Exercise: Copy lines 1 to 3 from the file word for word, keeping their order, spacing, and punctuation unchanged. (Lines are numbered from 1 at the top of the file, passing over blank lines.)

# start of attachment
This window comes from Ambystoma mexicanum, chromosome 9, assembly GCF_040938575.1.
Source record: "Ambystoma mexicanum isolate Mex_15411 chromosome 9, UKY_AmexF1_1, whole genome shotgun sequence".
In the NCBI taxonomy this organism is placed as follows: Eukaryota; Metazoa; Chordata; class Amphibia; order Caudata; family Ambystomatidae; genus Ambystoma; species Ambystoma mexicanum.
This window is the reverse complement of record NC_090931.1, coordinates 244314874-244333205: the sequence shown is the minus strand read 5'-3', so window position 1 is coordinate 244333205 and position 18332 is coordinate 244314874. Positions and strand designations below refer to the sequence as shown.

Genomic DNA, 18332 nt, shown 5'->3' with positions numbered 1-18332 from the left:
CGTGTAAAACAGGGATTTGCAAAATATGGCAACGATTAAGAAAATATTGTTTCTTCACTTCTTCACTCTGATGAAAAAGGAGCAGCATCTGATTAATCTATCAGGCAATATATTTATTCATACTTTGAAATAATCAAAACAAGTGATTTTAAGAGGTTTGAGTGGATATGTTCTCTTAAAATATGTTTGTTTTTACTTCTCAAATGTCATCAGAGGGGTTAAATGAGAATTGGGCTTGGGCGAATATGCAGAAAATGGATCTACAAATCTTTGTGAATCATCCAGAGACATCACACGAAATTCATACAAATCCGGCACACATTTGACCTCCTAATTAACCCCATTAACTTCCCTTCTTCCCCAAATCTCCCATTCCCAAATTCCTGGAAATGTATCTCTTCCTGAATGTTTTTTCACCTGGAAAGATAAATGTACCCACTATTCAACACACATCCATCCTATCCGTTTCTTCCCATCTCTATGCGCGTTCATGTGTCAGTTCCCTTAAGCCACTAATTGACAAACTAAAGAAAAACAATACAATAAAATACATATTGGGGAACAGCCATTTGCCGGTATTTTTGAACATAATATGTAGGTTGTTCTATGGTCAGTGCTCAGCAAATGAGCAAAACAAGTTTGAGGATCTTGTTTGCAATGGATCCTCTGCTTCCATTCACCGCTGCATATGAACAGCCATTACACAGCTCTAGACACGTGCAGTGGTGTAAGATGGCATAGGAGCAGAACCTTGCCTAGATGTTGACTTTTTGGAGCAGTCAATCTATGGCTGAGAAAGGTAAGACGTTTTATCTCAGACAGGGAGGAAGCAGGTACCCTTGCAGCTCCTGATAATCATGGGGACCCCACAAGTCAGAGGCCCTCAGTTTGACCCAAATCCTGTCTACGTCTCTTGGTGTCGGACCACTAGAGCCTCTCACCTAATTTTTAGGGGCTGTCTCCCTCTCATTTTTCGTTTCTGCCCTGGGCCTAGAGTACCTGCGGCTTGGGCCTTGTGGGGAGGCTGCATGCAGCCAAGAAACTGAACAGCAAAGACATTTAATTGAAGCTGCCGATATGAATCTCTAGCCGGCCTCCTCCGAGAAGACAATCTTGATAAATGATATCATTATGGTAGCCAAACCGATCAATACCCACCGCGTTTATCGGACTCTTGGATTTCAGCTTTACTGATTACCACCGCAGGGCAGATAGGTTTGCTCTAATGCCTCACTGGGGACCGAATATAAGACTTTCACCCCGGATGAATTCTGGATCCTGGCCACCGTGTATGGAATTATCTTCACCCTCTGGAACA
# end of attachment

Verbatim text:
This window comes from Ambystoma mexicanum, chromosome 9, assembly GCF_040938575.1.
Source record: "Ambystoma mexicanum isolate Mex_15411 chromosome 9, UKY_AmexF1_1, whole genome shotgun sequence".
In the NCBI taxonomy this organism is placed as follows: Eukaryota; Metazoa; Chordata; class Amphibia; order Caudata; family Ambystomatidae; genus Ambystoma; species Ambystoma mexicanum.